You are invited to join the Kodala Lane Bushcare Group at Glenbrook Lagoon for their quarterly Bushcare session.
Come join us restore the bushland at Kodala Lane. Our local community are working with council to transform this area into healthy bushland and a pleasant local reserve for all to enjoy. If you’d like to learn more about the local bushland, restore the local area and meet your neighbours come join us!
Bookings Essential. Book by Wednesday 2 September.
A floating, eco habitat designed to provide a safe nesting place for turtles at Glenbrook Lagoon was launched on 10 March.
Turtle Island – a collaboration between Council, Western Sydney University and Blue Mountains volunteers – was a pilot project funded by the NSW Premiers Office and Council.
“This pilot project has already seen much success, with turtle eggs discovered recently,” Mayor Mark Greenhill said.
“Glenbrook Lagoon is home to a number of turtle species, including Eastern Long-neck and Sydney Basin turtles. Turtles have been facing an uncertain future, as foxes destroy 95 per cent of their nests, but the island is providing a refuge.”
Leading expert in turtles Western Sydney University’s Dr Ricky Spencer, whom inspired Geoffrey Smith (Healthy Waterways Program Leader) and Nathan Summers (Bushcare Officer) to design and construct this project, attended the launch along with Council staff, Bushcare volunteers and school students from St Finbar’s Primary School and Glenbrook Primary School.
Local primary students have been involved in environmental studies at Glenbrook Lagoon, including Council Bioblitz events, and Turtle studies.
Glenbrook Lagoon is a haven for remnant bushland, it’s an active Bushcare site and a valued recreation point for the community.
The well-being of the Lagoon has always been important to the community. The Glenbrook Lagoon Society started in 1978 and Bushcare volunteers began working here around 1993, making it one of the earliest community driven Bushcare groups in the Blue Mountains.
Council has an ongoing commitment to restore the ecological condition of Glenbrook Lagoon and the lagoon is now free from major infestations of water weeds such as Salvinia and Cabomba which plagued it for many years.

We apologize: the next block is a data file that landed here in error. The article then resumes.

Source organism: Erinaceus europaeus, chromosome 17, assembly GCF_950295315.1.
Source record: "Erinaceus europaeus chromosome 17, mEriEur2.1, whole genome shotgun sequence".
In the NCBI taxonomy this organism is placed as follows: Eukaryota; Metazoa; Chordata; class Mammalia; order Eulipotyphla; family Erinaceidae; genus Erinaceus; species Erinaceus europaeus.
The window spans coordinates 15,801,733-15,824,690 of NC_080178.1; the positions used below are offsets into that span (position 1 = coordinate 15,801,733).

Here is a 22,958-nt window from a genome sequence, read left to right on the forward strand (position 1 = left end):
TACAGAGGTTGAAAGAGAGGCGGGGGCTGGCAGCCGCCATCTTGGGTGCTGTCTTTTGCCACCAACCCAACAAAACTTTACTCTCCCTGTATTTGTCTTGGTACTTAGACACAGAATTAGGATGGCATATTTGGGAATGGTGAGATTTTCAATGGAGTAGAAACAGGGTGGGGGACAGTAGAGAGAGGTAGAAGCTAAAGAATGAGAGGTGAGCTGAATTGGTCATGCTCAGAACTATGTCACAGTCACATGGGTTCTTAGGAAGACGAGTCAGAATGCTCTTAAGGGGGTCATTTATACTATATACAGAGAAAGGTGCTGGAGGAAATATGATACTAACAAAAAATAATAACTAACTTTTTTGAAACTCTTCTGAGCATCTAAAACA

Turtles play an important role in the ecosystem at the lagoon, acting like vacuum cleaners of the water body.
“The Lagoon is rich with wildlife – native fish, eels, frogs and a remarkable array of birdlife,” Mayor Greenhill said.
Water quality in the lagoon is closely monitored by Council and officers have put incredible effort into addressing all sources of pollution within the catchment.
Turtle habitats, a predesigned structure that includes plastic tubing, aquatic plants, sands and geotextile, are being installed at locations throughout NSW.
Turtle Island is set to launch on Tuesday 10th March (re-scheduled date). A collaboration between Bushcare Volunteers, business and community is a floating, eco habitat designed to provide a safe nesting environment away from predation for the several species of turtles (and birds) found at Glenbrook Lagoon.
Bring sturdy footwear and a hat. Gum boots may be useful. Morning tea will be supplied. Please RSVP or contact Nathan Summers on 4780 5623 or email@example.com
This Paper was presented by Aquatic Systems Officer Christina Day at a National Conference
Christina Day 1, Ian A. Wright2, Amy St Lawrence1, Robert Setter1, Geoffrey Smith1
Environment Branch, Blue Mountains City Council, Locked Bag 1005, Katoomba, NSW, 2780. firstname.lastname@example.org
School of Science and Health, University of Western Sydney, Locked Bag 1797, Penrith, NSW 2751. email@example.com.
The recently registered SharkTM Aquatic Herbicide (240g/L carfentrazone-ethyl) was used at Glenbrook Lagoon to treat an infestation of cabomba, one of the first applications of this scale in Australia.